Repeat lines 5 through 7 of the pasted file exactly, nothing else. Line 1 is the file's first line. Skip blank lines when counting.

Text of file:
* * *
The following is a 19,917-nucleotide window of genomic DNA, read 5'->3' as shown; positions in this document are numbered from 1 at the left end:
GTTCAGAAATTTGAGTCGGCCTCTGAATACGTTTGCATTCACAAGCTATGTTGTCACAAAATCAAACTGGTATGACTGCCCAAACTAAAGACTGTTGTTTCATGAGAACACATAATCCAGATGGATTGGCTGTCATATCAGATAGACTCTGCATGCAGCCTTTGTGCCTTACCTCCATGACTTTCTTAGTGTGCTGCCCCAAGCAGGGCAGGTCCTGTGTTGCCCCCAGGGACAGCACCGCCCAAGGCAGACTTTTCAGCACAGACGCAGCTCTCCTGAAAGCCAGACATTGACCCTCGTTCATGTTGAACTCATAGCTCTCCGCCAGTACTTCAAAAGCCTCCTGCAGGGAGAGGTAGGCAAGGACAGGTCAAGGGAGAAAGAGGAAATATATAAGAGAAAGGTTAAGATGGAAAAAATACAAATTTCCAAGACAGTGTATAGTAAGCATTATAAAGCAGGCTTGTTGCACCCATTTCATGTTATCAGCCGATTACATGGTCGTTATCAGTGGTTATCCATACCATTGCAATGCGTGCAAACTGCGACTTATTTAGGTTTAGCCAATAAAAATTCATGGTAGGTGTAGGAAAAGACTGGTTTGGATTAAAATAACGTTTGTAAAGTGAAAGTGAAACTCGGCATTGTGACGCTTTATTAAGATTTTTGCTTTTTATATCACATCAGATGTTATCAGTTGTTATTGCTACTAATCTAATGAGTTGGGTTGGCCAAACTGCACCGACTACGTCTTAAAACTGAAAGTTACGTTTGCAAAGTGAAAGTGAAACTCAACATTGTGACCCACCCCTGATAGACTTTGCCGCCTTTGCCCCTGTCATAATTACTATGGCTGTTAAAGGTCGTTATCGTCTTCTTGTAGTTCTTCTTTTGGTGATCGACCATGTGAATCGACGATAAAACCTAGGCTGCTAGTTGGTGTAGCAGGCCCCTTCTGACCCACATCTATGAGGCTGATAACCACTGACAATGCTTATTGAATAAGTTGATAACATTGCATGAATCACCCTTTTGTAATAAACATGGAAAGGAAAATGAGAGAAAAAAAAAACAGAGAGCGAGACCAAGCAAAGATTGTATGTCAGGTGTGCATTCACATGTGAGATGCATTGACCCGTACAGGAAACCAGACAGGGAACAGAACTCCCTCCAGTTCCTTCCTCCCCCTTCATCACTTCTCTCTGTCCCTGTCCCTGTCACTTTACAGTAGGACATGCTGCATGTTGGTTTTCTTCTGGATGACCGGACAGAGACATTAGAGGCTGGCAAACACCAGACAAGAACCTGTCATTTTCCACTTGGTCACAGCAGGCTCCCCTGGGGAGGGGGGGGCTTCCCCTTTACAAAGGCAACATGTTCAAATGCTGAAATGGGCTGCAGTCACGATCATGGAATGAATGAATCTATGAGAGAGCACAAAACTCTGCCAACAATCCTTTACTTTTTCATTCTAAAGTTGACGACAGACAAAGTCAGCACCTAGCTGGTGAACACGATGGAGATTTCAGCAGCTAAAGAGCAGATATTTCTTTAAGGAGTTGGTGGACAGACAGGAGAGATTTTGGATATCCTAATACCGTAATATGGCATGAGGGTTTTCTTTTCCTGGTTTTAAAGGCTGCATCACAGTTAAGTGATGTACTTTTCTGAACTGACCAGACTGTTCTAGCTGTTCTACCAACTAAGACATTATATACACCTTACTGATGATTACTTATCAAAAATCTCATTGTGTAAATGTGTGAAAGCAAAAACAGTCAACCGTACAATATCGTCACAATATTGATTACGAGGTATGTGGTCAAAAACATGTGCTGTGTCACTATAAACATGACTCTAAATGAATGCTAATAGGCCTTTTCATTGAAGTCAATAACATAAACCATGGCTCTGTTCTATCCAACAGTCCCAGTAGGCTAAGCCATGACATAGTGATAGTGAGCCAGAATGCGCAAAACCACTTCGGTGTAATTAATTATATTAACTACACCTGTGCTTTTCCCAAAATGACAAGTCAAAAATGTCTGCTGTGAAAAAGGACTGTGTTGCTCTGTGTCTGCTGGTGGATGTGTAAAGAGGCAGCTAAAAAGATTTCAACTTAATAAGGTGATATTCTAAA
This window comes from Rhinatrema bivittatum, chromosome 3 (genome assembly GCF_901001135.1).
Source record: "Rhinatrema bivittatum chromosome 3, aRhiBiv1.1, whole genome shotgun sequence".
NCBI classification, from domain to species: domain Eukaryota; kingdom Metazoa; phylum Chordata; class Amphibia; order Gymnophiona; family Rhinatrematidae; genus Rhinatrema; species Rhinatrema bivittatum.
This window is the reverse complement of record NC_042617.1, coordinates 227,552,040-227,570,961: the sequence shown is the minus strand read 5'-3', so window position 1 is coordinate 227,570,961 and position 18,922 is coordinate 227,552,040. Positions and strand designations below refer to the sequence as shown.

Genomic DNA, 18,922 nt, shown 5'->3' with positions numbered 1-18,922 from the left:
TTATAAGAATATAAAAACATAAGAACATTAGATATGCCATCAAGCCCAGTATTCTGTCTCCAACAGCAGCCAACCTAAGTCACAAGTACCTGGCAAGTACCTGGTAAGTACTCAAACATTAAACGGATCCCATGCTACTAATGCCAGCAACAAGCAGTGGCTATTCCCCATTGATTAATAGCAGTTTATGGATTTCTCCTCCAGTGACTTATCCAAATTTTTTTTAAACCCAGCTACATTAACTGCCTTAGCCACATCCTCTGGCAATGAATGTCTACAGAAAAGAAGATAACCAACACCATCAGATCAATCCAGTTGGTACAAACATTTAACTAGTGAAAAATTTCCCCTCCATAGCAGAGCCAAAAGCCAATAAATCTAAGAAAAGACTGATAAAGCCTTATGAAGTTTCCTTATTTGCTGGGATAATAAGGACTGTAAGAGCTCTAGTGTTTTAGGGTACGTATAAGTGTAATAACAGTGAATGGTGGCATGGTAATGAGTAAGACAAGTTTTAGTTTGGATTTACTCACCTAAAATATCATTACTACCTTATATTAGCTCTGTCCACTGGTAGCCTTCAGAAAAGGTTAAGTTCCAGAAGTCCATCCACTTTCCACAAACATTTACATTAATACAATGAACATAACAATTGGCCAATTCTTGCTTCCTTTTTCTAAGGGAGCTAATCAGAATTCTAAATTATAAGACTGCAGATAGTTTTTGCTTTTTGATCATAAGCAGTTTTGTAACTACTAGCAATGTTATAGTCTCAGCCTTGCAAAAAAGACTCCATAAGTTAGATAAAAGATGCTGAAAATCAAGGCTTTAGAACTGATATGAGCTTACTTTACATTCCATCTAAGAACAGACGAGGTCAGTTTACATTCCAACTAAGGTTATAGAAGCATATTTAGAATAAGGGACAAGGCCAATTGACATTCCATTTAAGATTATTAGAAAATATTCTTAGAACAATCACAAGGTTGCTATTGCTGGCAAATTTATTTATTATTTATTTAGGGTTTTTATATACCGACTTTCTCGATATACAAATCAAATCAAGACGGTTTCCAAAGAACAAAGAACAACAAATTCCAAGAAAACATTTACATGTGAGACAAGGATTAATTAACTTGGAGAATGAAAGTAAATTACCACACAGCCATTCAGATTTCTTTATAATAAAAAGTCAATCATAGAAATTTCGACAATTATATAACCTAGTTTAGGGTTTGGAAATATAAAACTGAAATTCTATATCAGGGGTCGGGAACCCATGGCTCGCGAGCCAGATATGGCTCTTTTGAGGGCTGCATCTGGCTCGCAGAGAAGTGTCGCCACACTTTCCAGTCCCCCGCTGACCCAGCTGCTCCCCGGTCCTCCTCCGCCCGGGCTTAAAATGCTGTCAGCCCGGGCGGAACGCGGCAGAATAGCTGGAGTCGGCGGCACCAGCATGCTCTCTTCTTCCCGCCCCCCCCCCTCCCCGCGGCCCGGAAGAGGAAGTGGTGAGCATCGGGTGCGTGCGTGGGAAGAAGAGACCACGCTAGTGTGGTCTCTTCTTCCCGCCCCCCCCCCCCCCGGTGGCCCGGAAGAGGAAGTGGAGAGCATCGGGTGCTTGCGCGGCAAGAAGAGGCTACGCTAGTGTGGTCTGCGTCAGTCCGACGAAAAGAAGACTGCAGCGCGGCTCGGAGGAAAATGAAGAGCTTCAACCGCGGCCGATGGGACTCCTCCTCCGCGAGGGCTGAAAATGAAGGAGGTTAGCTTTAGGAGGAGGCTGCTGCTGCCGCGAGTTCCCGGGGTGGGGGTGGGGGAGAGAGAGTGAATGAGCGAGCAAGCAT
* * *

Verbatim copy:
NCBI classification, from domain to species: domain Eukaryota; kingdom Metazoa; phylum Chordata; class Amphibia; order Gymnophiona; family Rhinatrematidae; genus Rhinatrema; species Rhinatrema bivittatum.
This window is the reverse complement of record NC_042617.1, coordinates 227,552,040-227,570,961: the sequence shown is the minus strand read 5'-3', so window position 1 is coordinate 227,570,961 and position 18,922 is coordinate 227,552,040. Positions and strand designations below refer to the sequence as shown.

Genomic DNA, 18,922 nt, shown 5'->3' with positions numbered 1-18,922 from the left: